Where to next for oil, $50 or $100?
The U.S. oil (CL1X) market has been struggling for the last five months to get itself back above the $100-a-barrel level, but it doesn't have to look very far to find the fuel it needs to do it. Demand growth in emerging markets, high global oil prices, smaller spare-production capacity from the world's big oil producers and further political tensions in the Mideast and North Africa are just a few good reasons why many analysts expect oil prices to head higher in the long term. But just when they begin that turn higher is a much more difficult thing to predict. Read Commodities Corner column on MarketWatch.
Street not disappointed with Apple's new iPhone
Investors may have found Apple's new iPhone to be a disappointment, but Wall Street analysts say the company is still in the best position in the competitive smartphone market, and that the new device will be a strong seller. Several brokers issued bullish notes on Apple following an event at which the company introduced the iPhone 4S — an updated version of the popular iPhone 4 with a faster chip set and several new software capabilities, including a voice-activated digital assistant. Read about Wall Street reaction to new iPhone on MarketWatch.
That 401(k) loan may cost more than you realize
It might not be the bank of first or last resort, but it's a bank nonetheless. About one in four investors borrow money from their 401(k), but while such loans have some benefits compared with other sources of credit, they also can hit your retirement savings in unexpected ways. About 22% of plan participants who are allowed to borrow from their 401(k) have such a loan at any given time, and half had used a plan loan over a seven-year horizon, according to the authors of a just-published paper, "The Availability and Utilization of 401(k) Loans." Read more on maximizing any 401(k0 loans on MarketWatch.
Occupy Wall Street is this year's tea party
The revolution just might be televised, after all. More than two weeks after a band of young people began camping out in the shadow of the New York Stock Exchange, the movement to remake America's inequitable financial system is growing It's been called the Woodstock of Wall Street, but that's hardly an apt comparison. The gathering at Max Yasgur's farm 42 years ago was built on a generation looking for peace, love, some drugs and acid rock. The kids today are looking for real, tangible change of the capitalist sort. They're organized, lucid and motivated. Actually, they have more in common with the tea-party movement than the hippie dream, with one key difference: They're smart enough to recognize the nation's problems aren't simply about taxes and the deficit. Read David Weidner's Writing on the Wall column on MarketWatch.
Car makers see big September sales gains
A sketchy economy didn't stop more new car buyers from taking the plunge in September, with several major auto makers showing double-digit improvements in vehicle sales from a year ago. (F) (GM) The seasonally adjusted annual rate of sales for the industry came in Monday at 13.1 million cars and trucks, up from 11.8 million a year ago, according to Autodata. TrueCar.com analyst Jesse Toprak called the results counterintuitive, and said the overall numbers reached his relatively lofty targets."Housing and stock markets are still suffering, consumer confidence is down and gas prices are moving higher," he commented. "That's usually disastrous, but clearly the pent-up demand is there." Read about September car sales on MarketWatch.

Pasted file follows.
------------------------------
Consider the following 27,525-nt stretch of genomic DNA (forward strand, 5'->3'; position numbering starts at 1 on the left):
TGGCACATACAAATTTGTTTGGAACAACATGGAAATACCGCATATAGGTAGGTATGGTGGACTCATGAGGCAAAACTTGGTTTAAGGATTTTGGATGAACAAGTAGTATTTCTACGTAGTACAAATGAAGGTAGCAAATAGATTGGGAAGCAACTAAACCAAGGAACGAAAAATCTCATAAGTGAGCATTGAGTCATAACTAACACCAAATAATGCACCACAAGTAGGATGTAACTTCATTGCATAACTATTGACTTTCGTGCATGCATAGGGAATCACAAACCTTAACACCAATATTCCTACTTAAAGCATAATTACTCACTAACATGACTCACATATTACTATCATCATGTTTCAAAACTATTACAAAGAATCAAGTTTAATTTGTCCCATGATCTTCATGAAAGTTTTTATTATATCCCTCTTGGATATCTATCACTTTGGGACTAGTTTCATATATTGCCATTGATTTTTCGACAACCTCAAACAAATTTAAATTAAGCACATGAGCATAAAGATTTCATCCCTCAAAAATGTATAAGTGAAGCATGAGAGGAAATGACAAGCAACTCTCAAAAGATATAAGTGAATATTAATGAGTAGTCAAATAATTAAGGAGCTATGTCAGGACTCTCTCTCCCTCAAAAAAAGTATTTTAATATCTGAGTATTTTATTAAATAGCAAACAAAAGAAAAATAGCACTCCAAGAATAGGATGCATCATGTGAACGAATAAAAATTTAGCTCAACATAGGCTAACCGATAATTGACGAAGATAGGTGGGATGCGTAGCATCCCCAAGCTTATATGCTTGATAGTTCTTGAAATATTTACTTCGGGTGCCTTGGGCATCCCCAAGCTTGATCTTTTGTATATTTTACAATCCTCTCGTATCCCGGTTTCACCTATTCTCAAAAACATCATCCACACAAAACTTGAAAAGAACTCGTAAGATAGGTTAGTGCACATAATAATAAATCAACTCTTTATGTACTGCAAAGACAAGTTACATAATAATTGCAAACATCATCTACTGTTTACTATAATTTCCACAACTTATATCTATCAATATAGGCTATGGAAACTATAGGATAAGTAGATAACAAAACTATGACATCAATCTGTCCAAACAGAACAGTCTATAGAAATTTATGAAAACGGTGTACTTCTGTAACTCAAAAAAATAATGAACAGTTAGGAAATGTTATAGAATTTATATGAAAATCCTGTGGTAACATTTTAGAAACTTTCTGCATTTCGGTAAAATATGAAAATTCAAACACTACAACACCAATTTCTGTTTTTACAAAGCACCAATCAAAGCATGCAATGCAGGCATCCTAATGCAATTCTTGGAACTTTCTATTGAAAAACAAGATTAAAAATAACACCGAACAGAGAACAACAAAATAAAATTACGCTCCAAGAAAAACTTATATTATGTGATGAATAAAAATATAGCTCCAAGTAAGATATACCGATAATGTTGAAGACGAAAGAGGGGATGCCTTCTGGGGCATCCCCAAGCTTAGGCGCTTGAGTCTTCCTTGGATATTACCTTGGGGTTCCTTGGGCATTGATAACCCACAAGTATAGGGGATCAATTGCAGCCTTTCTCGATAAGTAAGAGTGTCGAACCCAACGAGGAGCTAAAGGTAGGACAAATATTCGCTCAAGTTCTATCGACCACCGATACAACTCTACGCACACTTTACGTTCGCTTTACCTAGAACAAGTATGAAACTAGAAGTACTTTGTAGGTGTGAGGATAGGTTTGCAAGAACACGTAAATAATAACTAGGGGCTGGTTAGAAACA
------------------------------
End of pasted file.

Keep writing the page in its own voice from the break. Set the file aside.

It’s no secret that Samsung’s flagship Galaxy smartphones are leading the Android-powered pack of handsets. What may be less obvious is just how quickly the company is closing in on Apple’s title of world’s biggest smartphone vendor in unit terms. Samsung announced on Friday it expects its third-quarter profit to top even the most bullish market forecasts, driven in large part by booming smartphone sales. "The Galaxy S II probably played a key role in boosting the company's earnings and it will continue to do so pretty much unchallenged, until Apple unveils a better new version of iPhone," said Kyung Woo-hyun, a fund manager at Daishin Asset Management.
Sprint had a rough start to the week and an even rougher end to it. The No.3 U.S. wireless carrier Sprint Nextel signaled on Friday that it could spend more money than it brings in over the next few years, even without accounting for the high costs of selling the Apple iPhone, sending its shares down 13 percent. On Monday, the Wall Street Journal reported that Sprint would likely lose money on its deal to sell the iPhone until 2014. Sprint outlined a plan on Friday to spend $7 billion on a network upgrade, which it said it would pay for with cash from its balance sheet and by raising capital. The company refused to address the cost of selling the iPhone.
If you were one of the keeners waiting for the clock to strike 12:01 a.m. PT so you could pre-order your Apple iPhone 4S, there was a good chance you may have had a bit of trouble. CNet reports that pre-orders of Apple’s latest smartphone were beset by a slew of problems. For starters, Apple, AT&T and Sprint were late opening their digital doors to customers looking to buy the new device. On top of that, both Apple and AT&T’s sites were having trouble processing orders from customers looking to upgrade, presenting them with error messages. Perhaps it’s no surprise: both Apple and carriers ran into similar issue last year with the release of the iPhone 4.